Essential Corner Joints for Cabinetmakers archive

Thursday 20 October 2011

Deciding which joint to use in cabinet and box construction relies on a number of different factors. Colin Sullivan tackles the problem and comes up with five variations that don't require machining

Gallery

Material strength, appearance and the tools you have available are all important factors to consider when deciding which corner joint to use. But nothing is more critical than good preparation. No matter how well the joint is cut it's likely to fail if the material is not square and true in the first place. The majority of corner joints require a lap of some sort. Even a lap dovetail joint must have a perfectly square edge on the pins. So let's assume you have prepared your stock and way up the options. But first, why this type of joint at all when a dowel, mortise and tenon or frame and panel might do just as well? Without exception all of the joints mentioned in this article have a structural integrity that is not completely dependent on other carcass components for their strength. Although not every one is suitable for every eventuality and some will undoubtedly be over engineered for some tasks, they can all be produced at the bench.

These joints will allow you to finish your sides flush or create a stepped shoulder to suit and incorporate decorative features like chamfers and mouldings. Simple they may be but each one is a real test of your hand tool skills requiring clean lines and square faces and all the more rewarding for the effort involved.

The right kit

The following traditional joints can all be made with a rebate plane and a grooving plane and therefore avoids the need for a biscuit jointer, Domino or router. The Stanley No.78 rebate plane is still being made and is my choice for simple rebating by hand.

It was first offered for sale in 1885 and ran through to 1973. Record made the same plane from 1938 and it's still being made today, the 778. The picture below was courtesy of www.tooledup.com and sells for £117.

In my opinion the 78 comes in for some fairly harsh criticism from those expecting a cabinet quality finish from what is best suited as a jointing tool. Like all your hand tools the sharper the better and the 78 is not very forgiving if you have a tendency to be a little relaxed about this. In which case you may want to have a shoulder plane on standby if this is your first foray into using a rebate plane.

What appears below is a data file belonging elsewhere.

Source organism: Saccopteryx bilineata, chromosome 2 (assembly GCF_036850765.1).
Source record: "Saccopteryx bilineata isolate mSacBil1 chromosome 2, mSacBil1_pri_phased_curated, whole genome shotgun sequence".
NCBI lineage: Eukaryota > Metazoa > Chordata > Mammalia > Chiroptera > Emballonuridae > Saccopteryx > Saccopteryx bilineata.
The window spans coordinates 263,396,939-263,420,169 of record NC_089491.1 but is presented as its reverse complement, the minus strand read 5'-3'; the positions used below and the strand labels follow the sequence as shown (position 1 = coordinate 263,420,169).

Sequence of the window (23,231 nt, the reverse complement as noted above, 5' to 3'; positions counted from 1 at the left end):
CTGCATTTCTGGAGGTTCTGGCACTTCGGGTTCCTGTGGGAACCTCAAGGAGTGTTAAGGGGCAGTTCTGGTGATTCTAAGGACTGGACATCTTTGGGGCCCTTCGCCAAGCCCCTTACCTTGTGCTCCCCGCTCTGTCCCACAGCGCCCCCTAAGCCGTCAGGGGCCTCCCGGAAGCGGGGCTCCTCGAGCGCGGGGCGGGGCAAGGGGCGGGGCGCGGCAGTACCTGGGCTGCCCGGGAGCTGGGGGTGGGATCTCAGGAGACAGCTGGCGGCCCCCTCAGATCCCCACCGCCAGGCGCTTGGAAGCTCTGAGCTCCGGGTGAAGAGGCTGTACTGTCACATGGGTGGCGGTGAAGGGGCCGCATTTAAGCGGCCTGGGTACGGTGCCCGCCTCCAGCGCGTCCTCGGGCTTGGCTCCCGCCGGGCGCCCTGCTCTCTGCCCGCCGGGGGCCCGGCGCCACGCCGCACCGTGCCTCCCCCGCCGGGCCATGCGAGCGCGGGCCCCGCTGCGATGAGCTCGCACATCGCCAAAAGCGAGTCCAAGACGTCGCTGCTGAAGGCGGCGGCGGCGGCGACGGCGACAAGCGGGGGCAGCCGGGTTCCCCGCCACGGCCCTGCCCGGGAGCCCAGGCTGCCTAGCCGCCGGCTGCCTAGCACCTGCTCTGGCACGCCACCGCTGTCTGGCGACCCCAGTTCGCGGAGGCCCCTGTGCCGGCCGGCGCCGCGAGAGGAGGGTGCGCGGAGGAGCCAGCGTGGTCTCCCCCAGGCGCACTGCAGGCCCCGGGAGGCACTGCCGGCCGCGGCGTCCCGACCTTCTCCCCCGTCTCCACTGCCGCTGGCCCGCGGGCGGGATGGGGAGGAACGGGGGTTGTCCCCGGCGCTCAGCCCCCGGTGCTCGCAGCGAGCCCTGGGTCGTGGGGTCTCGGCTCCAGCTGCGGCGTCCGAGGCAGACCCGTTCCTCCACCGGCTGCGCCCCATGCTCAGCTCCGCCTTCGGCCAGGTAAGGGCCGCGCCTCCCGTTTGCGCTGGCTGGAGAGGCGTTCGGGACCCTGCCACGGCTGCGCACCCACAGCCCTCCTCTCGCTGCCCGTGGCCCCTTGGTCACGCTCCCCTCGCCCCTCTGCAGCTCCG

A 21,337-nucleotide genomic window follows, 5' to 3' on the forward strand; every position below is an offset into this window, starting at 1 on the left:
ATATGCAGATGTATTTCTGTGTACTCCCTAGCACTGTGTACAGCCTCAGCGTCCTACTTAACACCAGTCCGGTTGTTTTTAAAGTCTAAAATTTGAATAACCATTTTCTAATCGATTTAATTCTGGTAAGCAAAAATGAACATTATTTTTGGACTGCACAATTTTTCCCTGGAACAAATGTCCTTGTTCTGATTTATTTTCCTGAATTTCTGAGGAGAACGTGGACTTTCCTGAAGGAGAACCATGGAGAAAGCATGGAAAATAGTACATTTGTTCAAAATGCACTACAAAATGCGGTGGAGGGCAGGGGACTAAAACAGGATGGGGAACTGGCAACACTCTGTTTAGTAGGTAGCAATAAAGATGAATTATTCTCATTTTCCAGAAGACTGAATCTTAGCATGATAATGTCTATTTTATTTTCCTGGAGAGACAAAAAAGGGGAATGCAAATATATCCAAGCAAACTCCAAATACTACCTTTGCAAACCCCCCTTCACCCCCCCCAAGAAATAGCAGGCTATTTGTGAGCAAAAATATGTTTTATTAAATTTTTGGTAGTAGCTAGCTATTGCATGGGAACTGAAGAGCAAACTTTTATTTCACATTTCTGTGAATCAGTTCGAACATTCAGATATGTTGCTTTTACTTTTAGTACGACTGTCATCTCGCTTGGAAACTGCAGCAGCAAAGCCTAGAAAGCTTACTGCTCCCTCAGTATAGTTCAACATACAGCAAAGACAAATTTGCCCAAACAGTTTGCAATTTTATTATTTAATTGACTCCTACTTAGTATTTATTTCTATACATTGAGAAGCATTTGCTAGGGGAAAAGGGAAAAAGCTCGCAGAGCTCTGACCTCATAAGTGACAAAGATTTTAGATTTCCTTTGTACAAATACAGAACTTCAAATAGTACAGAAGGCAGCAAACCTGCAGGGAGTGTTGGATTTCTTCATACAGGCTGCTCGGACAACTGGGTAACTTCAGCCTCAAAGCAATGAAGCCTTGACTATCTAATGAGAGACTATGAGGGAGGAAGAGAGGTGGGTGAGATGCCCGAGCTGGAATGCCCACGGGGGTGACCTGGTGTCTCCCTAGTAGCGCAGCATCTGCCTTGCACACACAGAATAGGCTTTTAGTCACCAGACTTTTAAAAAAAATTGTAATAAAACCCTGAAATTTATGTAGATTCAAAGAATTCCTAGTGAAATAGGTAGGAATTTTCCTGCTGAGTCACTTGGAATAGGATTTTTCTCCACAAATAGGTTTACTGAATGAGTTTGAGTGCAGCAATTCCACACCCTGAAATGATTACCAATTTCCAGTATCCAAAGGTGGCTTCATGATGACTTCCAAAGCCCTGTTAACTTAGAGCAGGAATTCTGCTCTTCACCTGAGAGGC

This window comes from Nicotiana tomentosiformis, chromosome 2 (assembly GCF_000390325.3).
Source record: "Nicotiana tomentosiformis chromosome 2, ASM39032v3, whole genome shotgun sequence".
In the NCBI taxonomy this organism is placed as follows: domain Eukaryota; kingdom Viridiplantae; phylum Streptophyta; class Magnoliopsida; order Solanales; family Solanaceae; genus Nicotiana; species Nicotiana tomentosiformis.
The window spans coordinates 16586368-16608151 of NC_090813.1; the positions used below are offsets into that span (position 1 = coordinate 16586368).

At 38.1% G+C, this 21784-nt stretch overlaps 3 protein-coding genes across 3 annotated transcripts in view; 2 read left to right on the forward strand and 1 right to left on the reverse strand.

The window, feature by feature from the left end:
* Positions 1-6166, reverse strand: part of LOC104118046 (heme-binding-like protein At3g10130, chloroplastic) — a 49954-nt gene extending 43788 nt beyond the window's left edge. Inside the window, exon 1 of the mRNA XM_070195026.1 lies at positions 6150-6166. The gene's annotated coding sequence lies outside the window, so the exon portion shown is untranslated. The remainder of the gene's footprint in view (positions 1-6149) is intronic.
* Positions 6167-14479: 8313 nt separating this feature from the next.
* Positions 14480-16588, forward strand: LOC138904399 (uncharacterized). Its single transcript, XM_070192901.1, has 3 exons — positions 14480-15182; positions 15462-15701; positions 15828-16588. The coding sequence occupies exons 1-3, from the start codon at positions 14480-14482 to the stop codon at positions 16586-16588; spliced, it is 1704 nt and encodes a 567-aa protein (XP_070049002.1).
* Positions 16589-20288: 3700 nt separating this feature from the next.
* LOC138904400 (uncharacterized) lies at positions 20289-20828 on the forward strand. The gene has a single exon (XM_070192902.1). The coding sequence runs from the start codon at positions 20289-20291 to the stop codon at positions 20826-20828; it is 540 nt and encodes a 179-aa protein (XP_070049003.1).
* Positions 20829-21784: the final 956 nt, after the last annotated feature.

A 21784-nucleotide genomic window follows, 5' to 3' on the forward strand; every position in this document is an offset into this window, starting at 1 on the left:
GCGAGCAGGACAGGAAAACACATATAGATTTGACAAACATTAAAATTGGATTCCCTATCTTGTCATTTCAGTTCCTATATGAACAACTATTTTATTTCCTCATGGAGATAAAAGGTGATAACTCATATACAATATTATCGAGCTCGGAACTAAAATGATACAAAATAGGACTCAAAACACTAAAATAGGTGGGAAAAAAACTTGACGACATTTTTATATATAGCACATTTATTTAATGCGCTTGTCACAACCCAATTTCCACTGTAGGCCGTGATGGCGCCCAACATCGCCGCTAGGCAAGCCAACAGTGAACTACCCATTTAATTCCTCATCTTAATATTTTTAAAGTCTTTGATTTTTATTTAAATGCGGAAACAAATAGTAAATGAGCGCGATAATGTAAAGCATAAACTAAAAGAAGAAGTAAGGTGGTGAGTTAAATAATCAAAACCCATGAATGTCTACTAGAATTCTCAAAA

For rebates on display a skew blade is recommended especially when working across the grain. Veritas produce such a plane and although I have no first hand experience there are some favourable reviews published online. Try the BriMarc website. It will set you back £266.

A good grooving plane is the Stanley No.45, which was shown last month in F&C (May 179). Then of course there are a host of wooden planes that can be used but more often than not these once state of the art tools have not stood the test of time.

Sadly, attempts at correcting these beauties are rarely successful but don't let me put you off from adding them to your collection.

The object of creating most joints is to increase the gluing area of the two meeting pieces and to take advantage of the inherent strengths of the material. I've chosen five joints to illustrate the various ways in which this can be achieved all of which can be modified to suit your needs.

Loose tongue and groove joints

These are a simple but very effective way of jointing a corner. Once the grooving plane has been set so that the cutter is in the centre of the board there's no need for further adjustment. Always work from the finished face of the boards so that they are flush when assembled. This makes things easier for clamping and reduces the amount of cleaning up required after gluing up. Plywood is the most convenient material to use for the tongue. It's stable in both directions and can be ripped off a sheet at the desired length relatively quickly and spare lengths kept for use at a later date. From this example you'll notice that it's not the most attractive feature when viewed from the top or bottom.

Good for

Small drawers

Boxes

Pros

One setting required on the grooving plane

Achieves good alignment on assembly

Cons

Displays large expanse of end-grain

Tight fitting tongue can pop the end-grain shoulder on glue-up

Corner block tongue and groove

This is a much stronger corner joint made by using a solid square block of wood tongue and grooved into the ends of two boards. These ends effectively become shoulders where they meet the face of the corner post. On solid wood construction this may cause a problem with shrinkage if the grain is aligned with the corner post. Quarter sawn timber is dimensionally more stable but can display two types of grain pattern on the visible edges (for more on this subject see F&C 173). A contrasting piece of timber could be used here as a detail.

The corner piece has to be large enough to take two grooves and

avoid them meeting in the middle.

Good for